Iona Bain is the founder of Young Money Blog, and will be releasing her first book, aimed at helping young people navigate the financial issues, early next year. She will be speaking at Pension Insight’s Workplace Pensions Live conference in May this year.

As a young financial journalist, I am constantly asked the same question; how can we persuade Generation Y to save into a pension?

We’re all living longer but with no guarantee that the state can afford to pay us generous benefits towards the end of our lives.  A charm offensive is now afoot - the financial sector is desperate to persuade us youngsters to put more into our retirement funds, knowing all too well that minimum contribution rates will be painfully inadequate.  

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I’ve got bad news, folks. It’s going to be an uphill struggle all the way.

Auto enrolment champions may point to high opt-in rates but let’s take a rain check when mortgage rates eventually rise, taking up an ever greater share of our stubbornly stagnant wages.

A concurrent rise in interest on our savings would also make Isas a far more appealing option for those who don’t fancy locking away their cash until…well, who knows when?

In truth, we need vigorous and quick reforms to the industry to put all this right”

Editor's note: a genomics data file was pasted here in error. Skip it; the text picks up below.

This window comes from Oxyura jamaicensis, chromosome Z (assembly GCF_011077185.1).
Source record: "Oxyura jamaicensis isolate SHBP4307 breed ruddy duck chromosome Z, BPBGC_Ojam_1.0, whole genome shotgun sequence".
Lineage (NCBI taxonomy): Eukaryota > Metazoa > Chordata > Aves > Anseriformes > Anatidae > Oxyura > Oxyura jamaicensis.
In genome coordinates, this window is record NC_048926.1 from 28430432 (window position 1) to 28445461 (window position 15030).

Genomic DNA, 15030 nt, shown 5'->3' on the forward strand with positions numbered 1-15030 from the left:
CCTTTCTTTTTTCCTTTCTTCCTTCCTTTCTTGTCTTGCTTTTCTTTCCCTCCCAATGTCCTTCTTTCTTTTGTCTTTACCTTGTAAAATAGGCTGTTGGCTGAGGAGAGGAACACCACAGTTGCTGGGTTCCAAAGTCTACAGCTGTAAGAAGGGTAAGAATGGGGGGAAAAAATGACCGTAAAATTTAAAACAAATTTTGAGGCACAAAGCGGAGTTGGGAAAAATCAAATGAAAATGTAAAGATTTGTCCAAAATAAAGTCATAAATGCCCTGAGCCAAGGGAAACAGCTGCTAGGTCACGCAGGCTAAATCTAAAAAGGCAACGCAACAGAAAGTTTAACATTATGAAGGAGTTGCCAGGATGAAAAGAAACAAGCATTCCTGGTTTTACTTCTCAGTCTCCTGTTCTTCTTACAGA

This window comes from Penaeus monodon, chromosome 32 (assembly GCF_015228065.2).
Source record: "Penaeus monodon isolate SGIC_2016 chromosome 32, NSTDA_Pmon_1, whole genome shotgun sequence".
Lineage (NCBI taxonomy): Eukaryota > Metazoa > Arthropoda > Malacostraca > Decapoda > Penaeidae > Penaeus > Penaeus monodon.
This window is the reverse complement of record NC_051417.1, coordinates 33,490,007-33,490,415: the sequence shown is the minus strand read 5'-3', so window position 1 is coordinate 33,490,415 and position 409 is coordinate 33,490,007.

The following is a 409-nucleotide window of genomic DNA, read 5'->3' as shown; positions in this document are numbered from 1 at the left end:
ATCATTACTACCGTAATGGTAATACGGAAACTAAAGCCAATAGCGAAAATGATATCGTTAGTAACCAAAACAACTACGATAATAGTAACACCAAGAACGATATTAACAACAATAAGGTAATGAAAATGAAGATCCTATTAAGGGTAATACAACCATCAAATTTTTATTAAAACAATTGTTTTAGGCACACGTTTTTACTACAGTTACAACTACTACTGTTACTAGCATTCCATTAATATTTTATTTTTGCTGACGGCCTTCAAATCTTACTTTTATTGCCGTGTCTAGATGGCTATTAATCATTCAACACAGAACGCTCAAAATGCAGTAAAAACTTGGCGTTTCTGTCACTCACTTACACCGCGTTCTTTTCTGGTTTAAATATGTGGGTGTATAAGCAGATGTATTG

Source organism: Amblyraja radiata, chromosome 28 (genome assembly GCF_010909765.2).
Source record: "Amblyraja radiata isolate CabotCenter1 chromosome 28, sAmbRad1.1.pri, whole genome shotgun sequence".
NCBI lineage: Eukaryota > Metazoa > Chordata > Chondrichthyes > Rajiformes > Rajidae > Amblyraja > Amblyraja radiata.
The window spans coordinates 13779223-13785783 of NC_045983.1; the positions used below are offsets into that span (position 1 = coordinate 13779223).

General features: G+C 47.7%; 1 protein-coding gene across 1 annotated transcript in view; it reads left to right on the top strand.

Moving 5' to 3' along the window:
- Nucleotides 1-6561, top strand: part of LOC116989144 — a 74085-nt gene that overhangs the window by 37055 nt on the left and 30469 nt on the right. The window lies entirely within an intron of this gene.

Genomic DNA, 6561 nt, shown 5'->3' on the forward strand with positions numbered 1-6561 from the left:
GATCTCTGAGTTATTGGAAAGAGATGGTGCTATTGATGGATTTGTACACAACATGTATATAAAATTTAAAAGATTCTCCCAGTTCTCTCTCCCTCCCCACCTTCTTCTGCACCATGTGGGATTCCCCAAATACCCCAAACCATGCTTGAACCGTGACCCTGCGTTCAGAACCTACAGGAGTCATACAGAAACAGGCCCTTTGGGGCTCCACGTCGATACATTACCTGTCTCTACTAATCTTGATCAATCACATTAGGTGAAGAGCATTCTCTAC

Plus, the much-discussed revolution to the pension system, aimed at preventing another wave of disillusionment among bedraggled savers, have mostly served to highlight its vast failings, further putting off a generation who has little to stash away at the end of each month.

Sneaky charges, pathetic annuity rates, meagre long-term returns, the wasteland of small pension pots and the disappearance of more generous defined benefit schemes have all left a sour taste in the mouth.

 

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To hear more about how to get young people saving enough for retirement, come to Workplace Pensions Live, our flagship annual event in May.

Iona Bain will be part of a panel of twenty-somethings tackling the retirement conundrum and how to get generation Y engaged with pensions.

In truth, we need vigorous and quick reforms to the industry to put all this right, yet it is the consumer who has been expected to change.

One pension firm admonished us, much like a head teacher, for wasting money on satellite and gym subscriptions”

Since I began writing about money and young people four years ago, I have been amazed at the out-of-touch press releases knocked up by publicity-hungry companies, determined to paint young people as fickle hedonists determined to live for today and doom themselves to an impoverished retirement.

One pension firm admonished us, much like a head teacher, for wasting money on satellite and gym subscriptions while a financial adviser implored a worker on an average salary of £26,000 to save more than £800 a month into a pension, putting them firmly in cloud cuckoo land when you consider the household pressures  facing your typical 30 year old.

Thankfully, there have been fewer demoralising lectures in recent times and more attempts to educate consumers so they can commit to pensions with confidence. Let’s build on that progress with pensions guidance for all employees, not just those in their fifties and sixties.

Pushing Generation Y into workplace schemes and ‘checking in’ just before retirement simply won’t do.